A prospective study of thyrotropin (TSH) response to Levothyroxine dose change in patients with primary hypothyroidism

Program: Abstracts - Orals, Featured Poster Presentations, and Posters
Session: MON 437-470-Non-neoplastic Thyroid Disorders
Basic/Clinical
Monday, June 17, 2013: 1:45 PM-3:45 PM
Expo Halls ABC (Moscone Center)

Poster Board MON-437
Mehdi Mirzazadeh*1, Brian Shine1, Claudia Worth1, Helen Tyrrell1, Tim James1 and John A. H. Wass2
1John Radcliffe Hospital, Oxford, United Kingdom, 2Oxford Centre for Diabetes, Endocrinology and Metabolism, Oxford, United Kingdom
Introduction

Hypothyroidism is common and has a significant impact on health care resources. 1-2  The main treatment for all types of hypothyroidism remains levothyroxine (L-T4) and is mainly done in primary care. While different tests have been suggested for monitoring treatment 3-5, FT4 and TSH remain the recommended tests and the target for TSH is the reference range. 6-7 Although the optimum time interval for monitoring TSH level after a change in dose is considered to be 6 to 8 weeks 8, it lacks supporting evidence. In this prospective study, we examined the kinetics of change in plasma TSH in patients who had recently started on or changed their dosage of L-T4.

Methods

We recruited male and female patients aged 18 to 80 years with hypothyroidism.  Pregnant women, and patients with history of thyroid cancer or pituitary disease were excluded.  We identified the potential volunteers through the clinical biochemistry laboratory information system and information from the general practitioner or hospital database.  TSH, FT4, FT3 were analysed weekly for 12 weeks. If the TSH did not normalise after 8 weeks, the family doctor adjusted the dose . A stable TSH was defined as a change in consecutive TSH measurement of less than 20%. This was derived from studies on Least Significant Difference in bone density change following therapy.9

Results

We recruited 63 patients, of whom 56 (8 males, 14.3%) completed the study. The median age was 56 (range 21-77) years. There were 91 dose changes overall of which 46 were of 25 micrograms. Thirty patients (48%) had at least one TSH result within the reference interval, after a mean of 2.96±1.71 (median 3) weeks. 21 patients had a stable TSH during the study after a mean of 2.72±1.53 (median 3) weeks. TSH was stable in the majority of patients (80%) after less than 4 weeks.

Discussion

TSH concentration depends on many variables, including the bioavailability of levothyroxine, volume of distribution, biological and analytical variability of TSH. To minimise the effect of above factors , we compared each patient’s TSH levels with their other levels. Patients who completed the study were metabolically stable with no acute illness. The results of this study could have major clinical implications for dose adjustment in patients with hypothyroidism. Since TSH stabilises earlier in most patients than has been assumed, it is possible to adjust LT4 replacement doses at shorter intervals and thus reduce the time required to obtain optimum replacement. These results may also apply to special groups of patients not examined in this study, such as pregnant women and those who have had thyroid cancer.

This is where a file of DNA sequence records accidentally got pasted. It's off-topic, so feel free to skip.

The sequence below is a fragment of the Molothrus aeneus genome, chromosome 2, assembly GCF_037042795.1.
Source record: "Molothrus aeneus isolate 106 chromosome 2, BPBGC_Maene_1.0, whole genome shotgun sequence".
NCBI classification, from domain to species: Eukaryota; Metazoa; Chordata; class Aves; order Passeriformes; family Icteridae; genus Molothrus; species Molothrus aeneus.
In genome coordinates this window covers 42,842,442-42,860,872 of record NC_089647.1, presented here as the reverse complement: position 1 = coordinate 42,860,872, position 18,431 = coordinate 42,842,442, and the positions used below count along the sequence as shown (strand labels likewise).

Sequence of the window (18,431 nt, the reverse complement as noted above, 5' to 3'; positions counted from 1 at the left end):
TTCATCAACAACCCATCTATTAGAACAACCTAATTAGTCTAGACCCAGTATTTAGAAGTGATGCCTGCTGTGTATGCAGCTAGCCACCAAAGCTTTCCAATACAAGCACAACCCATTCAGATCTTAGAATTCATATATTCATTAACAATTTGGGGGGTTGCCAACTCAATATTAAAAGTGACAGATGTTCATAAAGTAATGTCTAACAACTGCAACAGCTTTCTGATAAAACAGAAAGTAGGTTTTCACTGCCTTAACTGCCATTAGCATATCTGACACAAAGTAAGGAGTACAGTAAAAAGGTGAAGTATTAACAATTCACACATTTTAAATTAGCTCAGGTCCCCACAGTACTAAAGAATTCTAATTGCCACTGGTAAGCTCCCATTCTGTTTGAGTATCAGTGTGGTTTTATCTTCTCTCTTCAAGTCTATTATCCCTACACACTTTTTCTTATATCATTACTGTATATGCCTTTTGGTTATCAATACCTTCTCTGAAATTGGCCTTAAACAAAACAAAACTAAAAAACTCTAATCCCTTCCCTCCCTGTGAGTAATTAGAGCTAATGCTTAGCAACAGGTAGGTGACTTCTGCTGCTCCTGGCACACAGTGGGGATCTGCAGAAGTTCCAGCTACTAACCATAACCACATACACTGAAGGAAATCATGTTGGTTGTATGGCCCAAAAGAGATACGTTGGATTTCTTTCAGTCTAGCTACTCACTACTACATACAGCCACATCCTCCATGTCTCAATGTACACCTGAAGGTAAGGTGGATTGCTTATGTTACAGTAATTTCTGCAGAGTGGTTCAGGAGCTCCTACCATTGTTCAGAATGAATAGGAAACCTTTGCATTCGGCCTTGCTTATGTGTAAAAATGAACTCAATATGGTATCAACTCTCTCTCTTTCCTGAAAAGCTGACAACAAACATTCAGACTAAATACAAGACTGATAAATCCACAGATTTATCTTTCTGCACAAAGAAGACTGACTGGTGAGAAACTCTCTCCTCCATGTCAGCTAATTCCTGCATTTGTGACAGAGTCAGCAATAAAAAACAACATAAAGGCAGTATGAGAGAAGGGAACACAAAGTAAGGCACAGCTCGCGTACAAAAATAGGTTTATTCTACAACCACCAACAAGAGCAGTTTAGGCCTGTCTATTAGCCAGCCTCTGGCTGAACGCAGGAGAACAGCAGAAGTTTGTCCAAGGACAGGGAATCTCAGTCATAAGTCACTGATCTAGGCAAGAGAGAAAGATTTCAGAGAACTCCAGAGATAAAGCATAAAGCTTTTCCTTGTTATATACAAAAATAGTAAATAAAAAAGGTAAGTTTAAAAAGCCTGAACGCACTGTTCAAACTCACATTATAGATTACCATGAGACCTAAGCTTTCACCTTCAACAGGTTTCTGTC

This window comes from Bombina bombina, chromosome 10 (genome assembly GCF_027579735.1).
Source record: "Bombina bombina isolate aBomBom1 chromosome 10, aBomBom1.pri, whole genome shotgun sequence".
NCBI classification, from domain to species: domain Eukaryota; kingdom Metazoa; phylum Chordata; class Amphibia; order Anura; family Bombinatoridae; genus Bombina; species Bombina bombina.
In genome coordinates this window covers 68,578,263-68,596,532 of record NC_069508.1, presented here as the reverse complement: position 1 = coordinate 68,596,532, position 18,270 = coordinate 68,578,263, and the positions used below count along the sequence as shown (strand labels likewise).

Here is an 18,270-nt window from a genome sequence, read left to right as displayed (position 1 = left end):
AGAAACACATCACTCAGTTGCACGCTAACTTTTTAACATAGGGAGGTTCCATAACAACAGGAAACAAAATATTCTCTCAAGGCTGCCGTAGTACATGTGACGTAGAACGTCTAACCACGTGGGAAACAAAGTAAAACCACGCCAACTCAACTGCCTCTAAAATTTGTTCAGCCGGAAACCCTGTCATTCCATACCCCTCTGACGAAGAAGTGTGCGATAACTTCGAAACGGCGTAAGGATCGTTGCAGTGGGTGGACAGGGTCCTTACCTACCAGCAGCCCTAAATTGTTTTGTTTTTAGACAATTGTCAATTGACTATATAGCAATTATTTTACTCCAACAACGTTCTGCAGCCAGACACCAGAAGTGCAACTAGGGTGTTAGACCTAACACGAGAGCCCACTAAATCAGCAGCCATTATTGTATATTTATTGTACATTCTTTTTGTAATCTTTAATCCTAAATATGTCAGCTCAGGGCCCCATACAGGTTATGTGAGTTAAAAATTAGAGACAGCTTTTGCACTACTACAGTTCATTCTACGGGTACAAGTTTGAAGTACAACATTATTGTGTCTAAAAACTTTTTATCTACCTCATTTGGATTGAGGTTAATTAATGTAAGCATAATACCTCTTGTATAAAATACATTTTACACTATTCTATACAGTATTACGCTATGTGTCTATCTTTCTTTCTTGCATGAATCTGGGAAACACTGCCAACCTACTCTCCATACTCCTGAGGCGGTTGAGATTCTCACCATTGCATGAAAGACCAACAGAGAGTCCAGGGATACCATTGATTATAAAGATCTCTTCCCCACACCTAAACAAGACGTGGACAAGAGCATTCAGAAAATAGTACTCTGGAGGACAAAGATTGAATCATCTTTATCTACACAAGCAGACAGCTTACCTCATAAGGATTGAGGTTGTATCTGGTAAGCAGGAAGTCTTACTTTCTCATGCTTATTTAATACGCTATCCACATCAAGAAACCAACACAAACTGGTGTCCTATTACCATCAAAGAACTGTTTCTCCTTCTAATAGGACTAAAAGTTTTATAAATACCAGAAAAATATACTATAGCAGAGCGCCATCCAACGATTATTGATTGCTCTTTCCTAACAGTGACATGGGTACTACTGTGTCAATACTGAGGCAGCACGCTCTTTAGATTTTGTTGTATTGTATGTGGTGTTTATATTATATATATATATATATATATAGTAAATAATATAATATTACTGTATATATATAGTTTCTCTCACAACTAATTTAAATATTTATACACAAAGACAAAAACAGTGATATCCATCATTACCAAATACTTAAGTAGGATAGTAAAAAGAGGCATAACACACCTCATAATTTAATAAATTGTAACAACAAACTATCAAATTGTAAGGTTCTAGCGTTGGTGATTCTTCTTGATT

Conclusion

This prospective study of 63 patients shows that most patients with hypothyroidism reach a stable TSH within 4 weeks after a change in L-T4 dose. This finding has financial and clinical implications for hypothyroid patients in general and also for specialised groups of patients.


1.  The incidence of thyroid disorders in the community: a twenty-year follow-up of the Whickham Survey. Vanderpump MP - Clin Endocrinol (Oxf) - 01-JUL-1995; 43(1): 55-68 2. Hypothyroidism ,  Lindsar RS, Toft AD Lancet 1997;349; 413-417 3. Are biochemical tests of thyroid function of any value in monitoring patients receiving thyroxine replacement? W D Fraser, E M Biggart, D S O'Reilly, H W Gray, J H McKillop, J A Thomson M Br Med J (Clin Res Ed) 1986;293:808-810 (27 September) 4.  Fine adjustment of thyroxine replacement dosage: comparison of the thyrotrophin releasing hormone test using a sensitive thyrotrophin assay with measurement of free thyroid hormones and clinical assessment. D Carr, DT McLeod, G Parry Clin Endocrinol (Oxf). 1988 Mar;28(3):325-33. 5. Treatment guidelines for patients with hyperthyroidism and hypothyroidism Singer PA, Cooper DS Levy EG, et al. JAMA 1995; 273:808-812 6. Thyroxine therapy. Toft AD. N Engl J Med 1994; 331: 174-180 7. American Thyroid Association Guidelines for detection of thyroid dysfunction. Ladenson PW, Singer PA, Ain KB, et al. Arch Int Med 2000; 160: 1573-1575 8. UK guidelines for the Use of Thyroid Function Tests; ACB, BTA, BFT June 2006 9. Reproducibility of bone mineral density measurement in daily practice. M C Lodder, W F Lems, H J Ader, A E Marthinsen, S C C M van Coeverden, P Lips, J C Netelenbos, B A C Dijkmans, J C Roos. Ann Rheum Dis 2004;63:285–289.

Nothing to Disclose: MM, BS, CW, HT, TJ, JAHW

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